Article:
May 11, 2020
In past issues of Be Ready! I have written about the US Government’s and the NSA’s overreaching collection of data from the web and telecommunication traffic. They basically collect everything. Unfortunately this situation has simply gotten worse now with private software companies such as Microsoft and Google venturing down the same path. With this becoming the new norm, how can we protect ourselves, our information and most importantly our privacy online?
While it’s growing increasingly more difficult to maintain your digital privacy, there are still ways to accomplish it. Both Microsoft and Google claim they now have better data protection for their customers and consumers from government’s reach. However, both have now entered the fray themselves, and are heavily collecting data for their own purposes. Their tools of choice are the free services, free operating systems and software upgrades. Remember, in reality nothing is really free. These “free” services are for learning and monitoring your shopping habits, what shows and videos you like to watch, who your friends and family are, what kind of food you like, where your daily commute takes you and much more. The collected information is then stored in gargantuan on-line databases for monetization purposes.
For Microsoft, their tool of choice is the Windows 10 operating system. This has been aggressively pushed as a free upgrade for exiting users of the Windows 7 and 8 operating systems. What sets the newer version 10 apart is its various telemetry functions deeply embedded into the core source code of the operating system. In short, Windows 10 “phones home” to Microsoft‘s datacenter with data about the user, who is unable to completely disable this telemetry function. Furthermore, Microsoft has also pushed some of these telemetry functions into existing copies of Windows 7 and 8 through “security updates”, although the actual telemetry functionality is limited and can be easily disabled. With the end of support for Windows 7 approaching in January 2020 and Windows 8 in 2023, users of these Windows versions are being forced to either upgrade to Windows 10 or looking for an alternative computer operating system.
Despite the growing complaints from end-users, Microsoft claims they cannot remove the telemetry from their new software since it’s built into the core of it. My experience dealing with the business version of Windows 10 in a corporate setting is that some of the telemetry entries are disabled but not all of them. What does this mean? Simply that even on the business side, Microsoft will always have a backdoor to computers running Windows 10. This led to foreign governments banning the use of Microsoft products due to security concerns. Magically, Microsoft began offering custom tailored Windows operating systems for governments, like China and Iran, with all telemetry disabled. So, telemetry can be switched off after all, but Microsoft will not let that happen in the non-government versions of their software. Think about that.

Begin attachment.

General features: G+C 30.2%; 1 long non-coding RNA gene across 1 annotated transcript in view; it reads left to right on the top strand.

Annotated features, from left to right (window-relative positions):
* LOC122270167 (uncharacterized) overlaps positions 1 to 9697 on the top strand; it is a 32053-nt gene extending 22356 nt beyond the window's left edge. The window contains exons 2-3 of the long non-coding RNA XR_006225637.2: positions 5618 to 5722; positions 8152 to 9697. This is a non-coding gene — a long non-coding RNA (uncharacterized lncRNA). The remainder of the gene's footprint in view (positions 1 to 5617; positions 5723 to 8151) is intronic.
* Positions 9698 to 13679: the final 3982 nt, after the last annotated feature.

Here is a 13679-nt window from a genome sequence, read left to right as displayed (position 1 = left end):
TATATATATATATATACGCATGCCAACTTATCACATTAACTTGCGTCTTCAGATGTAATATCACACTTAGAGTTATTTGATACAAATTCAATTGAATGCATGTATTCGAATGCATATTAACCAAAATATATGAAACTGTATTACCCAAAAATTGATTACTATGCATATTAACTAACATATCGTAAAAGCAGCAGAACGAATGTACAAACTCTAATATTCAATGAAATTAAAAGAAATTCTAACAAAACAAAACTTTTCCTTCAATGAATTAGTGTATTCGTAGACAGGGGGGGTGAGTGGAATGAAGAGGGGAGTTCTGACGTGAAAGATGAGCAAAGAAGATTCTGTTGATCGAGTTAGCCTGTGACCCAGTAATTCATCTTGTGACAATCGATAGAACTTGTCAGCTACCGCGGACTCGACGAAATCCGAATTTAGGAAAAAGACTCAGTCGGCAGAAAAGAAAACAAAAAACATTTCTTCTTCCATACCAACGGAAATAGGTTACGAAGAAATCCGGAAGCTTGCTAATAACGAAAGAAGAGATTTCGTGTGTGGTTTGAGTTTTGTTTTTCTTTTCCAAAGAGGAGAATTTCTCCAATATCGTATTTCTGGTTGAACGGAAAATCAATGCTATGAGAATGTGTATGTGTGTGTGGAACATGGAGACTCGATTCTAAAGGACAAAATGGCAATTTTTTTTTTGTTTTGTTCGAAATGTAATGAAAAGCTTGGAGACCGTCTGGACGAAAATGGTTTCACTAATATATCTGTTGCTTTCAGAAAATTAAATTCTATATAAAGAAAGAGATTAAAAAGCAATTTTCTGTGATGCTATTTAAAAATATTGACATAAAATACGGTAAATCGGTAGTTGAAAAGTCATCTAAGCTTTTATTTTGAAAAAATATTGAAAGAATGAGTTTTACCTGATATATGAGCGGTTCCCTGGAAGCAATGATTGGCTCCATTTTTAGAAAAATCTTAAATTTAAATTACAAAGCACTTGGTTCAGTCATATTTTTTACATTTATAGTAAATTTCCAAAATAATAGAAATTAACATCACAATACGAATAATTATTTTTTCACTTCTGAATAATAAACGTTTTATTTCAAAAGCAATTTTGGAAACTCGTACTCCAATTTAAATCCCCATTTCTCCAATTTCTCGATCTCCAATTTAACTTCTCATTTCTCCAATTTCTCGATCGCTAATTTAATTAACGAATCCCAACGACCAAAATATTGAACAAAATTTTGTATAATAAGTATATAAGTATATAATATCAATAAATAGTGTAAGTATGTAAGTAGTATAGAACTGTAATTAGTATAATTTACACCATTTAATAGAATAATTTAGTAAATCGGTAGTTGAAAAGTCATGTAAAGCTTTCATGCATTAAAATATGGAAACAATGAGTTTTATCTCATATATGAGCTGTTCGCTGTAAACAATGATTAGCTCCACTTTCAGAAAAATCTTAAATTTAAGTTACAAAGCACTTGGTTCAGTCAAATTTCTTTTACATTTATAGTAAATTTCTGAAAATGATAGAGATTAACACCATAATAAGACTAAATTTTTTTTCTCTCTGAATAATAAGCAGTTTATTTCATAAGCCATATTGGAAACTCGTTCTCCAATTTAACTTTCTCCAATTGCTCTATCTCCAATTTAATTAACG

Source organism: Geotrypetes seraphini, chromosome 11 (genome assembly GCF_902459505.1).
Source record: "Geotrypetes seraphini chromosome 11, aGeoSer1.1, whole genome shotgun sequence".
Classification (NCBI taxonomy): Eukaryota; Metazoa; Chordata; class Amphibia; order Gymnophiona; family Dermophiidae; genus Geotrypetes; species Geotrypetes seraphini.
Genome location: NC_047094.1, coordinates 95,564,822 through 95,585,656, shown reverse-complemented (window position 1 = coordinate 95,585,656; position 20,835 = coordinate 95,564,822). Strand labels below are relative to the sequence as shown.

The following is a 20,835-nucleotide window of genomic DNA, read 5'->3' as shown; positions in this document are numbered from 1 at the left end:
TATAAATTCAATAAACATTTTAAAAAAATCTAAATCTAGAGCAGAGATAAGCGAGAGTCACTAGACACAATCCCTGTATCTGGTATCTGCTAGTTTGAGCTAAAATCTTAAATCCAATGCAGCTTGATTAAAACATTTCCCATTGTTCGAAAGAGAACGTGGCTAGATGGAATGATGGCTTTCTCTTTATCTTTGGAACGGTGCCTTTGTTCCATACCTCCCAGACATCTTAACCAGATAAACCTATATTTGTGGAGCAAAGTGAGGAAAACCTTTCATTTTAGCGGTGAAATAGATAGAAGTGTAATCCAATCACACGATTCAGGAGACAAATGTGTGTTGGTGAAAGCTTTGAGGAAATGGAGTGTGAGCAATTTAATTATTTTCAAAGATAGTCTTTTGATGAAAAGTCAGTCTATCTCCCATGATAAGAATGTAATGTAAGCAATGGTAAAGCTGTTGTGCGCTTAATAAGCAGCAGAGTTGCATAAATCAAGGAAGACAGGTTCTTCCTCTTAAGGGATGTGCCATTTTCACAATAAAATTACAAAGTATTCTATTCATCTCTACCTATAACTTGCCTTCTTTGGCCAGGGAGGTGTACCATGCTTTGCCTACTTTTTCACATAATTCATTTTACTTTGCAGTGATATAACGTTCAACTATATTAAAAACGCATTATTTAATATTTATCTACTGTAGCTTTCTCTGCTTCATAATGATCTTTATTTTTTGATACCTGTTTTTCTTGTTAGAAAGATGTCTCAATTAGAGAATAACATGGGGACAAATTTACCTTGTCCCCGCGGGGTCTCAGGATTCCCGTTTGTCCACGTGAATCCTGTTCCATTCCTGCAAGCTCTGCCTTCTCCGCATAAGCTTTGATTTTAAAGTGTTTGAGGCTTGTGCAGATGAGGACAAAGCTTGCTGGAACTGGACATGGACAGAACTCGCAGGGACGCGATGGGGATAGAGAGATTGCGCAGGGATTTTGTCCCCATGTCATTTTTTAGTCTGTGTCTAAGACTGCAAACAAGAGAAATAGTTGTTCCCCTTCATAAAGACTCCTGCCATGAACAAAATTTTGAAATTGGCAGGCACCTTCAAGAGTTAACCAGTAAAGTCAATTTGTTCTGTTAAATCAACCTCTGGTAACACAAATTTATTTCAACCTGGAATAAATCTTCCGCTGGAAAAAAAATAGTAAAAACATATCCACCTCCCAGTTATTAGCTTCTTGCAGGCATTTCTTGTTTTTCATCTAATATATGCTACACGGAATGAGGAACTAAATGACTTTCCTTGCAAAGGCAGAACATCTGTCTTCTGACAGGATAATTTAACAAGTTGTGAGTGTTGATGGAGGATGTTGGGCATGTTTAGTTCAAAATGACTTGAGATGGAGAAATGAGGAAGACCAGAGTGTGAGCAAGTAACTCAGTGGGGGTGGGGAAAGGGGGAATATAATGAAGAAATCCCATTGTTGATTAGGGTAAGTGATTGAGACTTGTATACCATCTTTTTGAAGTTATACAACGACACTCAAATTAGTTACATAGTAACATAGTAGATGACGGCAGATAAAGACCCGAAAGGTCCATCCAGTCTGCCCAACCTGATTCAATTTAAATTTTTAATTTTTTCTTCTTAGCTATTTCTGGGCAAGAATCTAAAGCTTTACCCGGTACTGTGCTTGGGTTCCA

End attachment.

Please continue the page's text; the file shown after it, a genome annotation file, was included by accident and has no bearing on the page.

Is Apple any better? Well, Apple is somewhat marginally better than either Microsoft or Google. Apple has control of their hardware and software, and they are extremely profitable, so they haven’t resorted to using the same anti-consumer tactics that both Microsoft and Google are now using. It’s not that Apple is really better; they are just smarter in handling the situation and their customers are willing to pay a premium for Apple services and operating systems.
Now while Google was once at the forefront of protecting users’ data they have degraded to become one of the worst offenders. The two main factors are in the past few years Google became the biggest advertisement provider on the web with its AdSense service, also know as Google Ad, and Google’s Android mobile operating system is now running on the majority of all smartphones and mobile devices around the world. While Android remains completely free to use, it became a huge data collecting tool that Google uses to feed its own Ad service. Plus, Google has made some inward progress in the personal computer space with their Chrome book line. These are cheap laptops which run on a free Google operating system. Also, their Chrome web browser is already the most popular of all computer web browsers. In short, harvesting user’s data for running ads is the main focus now for Google with every piece of hardware and software tailored in aiding that purpose.
To defend against Google’s privacy incursions, I would recommend replacing the Google Chrome web browser with the privacy focused Brave web browser (https://brave.com/). This is available for all platforms, including smartphones and tablets running on Google’s Android mobile operating system. The Brave browser comes with ad-blocker built-in and it uses the same core software-rendering engine as Google Chrome so compatibility will not be an issue. For the replacement of Google search, I like to use the privacy focused DuckDuckGo search engine (https://duckduckgo.com/) as my default choice. It’s available as an app also for Android. Another highly regarded privacy search engine option is StartPage (https://www.startpage.com/).